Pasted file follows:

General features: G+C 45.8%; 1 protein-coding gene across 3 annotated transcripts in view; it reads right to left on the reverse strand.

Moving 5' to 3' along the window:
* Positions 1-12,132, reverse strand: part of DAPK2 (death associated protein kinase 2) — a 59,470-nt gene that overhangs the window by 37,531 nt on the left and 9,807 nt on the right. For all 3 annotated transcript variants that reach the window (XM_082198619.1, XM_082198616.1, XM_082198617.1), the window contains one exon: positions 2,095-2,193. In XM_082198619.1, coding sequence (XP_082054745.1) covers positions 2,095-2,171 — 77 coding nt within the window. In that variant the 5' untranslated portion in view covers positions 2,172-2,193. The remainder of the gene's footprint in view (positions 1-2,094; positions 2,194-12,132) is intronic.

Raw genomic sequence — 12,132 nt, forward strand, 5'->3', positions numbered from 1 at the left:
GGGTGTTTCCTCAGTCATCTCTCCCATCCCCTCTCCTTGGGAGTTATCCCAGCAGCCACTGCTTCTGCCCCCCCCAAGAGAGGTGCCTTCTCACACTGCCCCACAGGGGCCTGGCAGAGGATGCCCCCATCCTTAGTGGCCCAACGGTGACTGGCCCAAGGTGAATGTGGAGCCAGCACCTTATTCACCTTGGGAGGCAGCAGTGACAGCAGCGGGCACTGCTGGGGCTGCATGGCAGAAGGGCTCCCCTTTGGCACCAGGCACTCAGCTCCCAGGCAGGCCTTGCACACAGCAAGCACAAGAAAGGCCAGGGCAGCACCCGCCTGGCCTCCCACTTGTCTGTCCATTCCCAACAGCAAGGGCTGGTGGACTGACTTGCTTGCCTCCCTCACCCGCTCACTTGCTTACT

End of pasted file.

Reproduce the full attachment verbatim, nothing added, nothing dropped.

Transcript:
General features: G+C 45.8%; 1 protein-coding gene across 3 annotated transcripts in view; it reads right to left on the reverse strand.

Moving 5' to 3' along the window:
* Positions 1-12,132, reverse strand: part of DAPK2 (death associated protein kinase 2) — a 59,470-nt gene that overhangs the window by 37,531 nt on the left and 9,807 nt on the right. For all 3 annotated transcript variants that reach the window (XM_082198619.1, XM_082198616.1, XM_082198617.1), the window contains one exon: positions 2,095-2,193. In XM_082198619.1, coding sequence (XP_082054745.1) covers positions 2,095-2,171 — 77 coding nt within the window. In that variant the 5' untranslated portion in view covers positions 2,172-2,193. The remainder of the gene's footprint in view (positions 1-2,094; positions 2,194-12,132) is intronic.

Raw genomic sequence — 12,132 nt, forward strand, 5'->3', positions numbered from 1 at the left:
GGGTGTTTCCTCAGTCATCTCTCCCATCCCCTCTCCTTGGGAGTTATCCCAGCAGCCACTGCTTCTGCCCCCCCCAAGAGAGGTGCCTTCTCACACTGCCCCACAGGGGCCTGGCAGAGGATGCCCCCATCCTTAGTGGCCCAACGGTGACTGGCCCAAGGTGAATGTGGAGCCAGCACCTTATTCACCTTGGGAGGCAGCAGTGACAGCAGCGGGCACTGCTGGGGCTGCATGGCAGAAGGGCTCCCCTTTGGCACCAGGCACTCAGCTCCCAGGCAGGCCTTGCACACAGCAAGCACAAGAAAGGCCAGGGCAGCACCCGCCTGGCCTCCCACTTGTCTGTCCATTCCCAACAGCAAGGGCTGGTGGACTGACTTGCTTGCCTCCCTCACCCGCTCACTTGCTTACT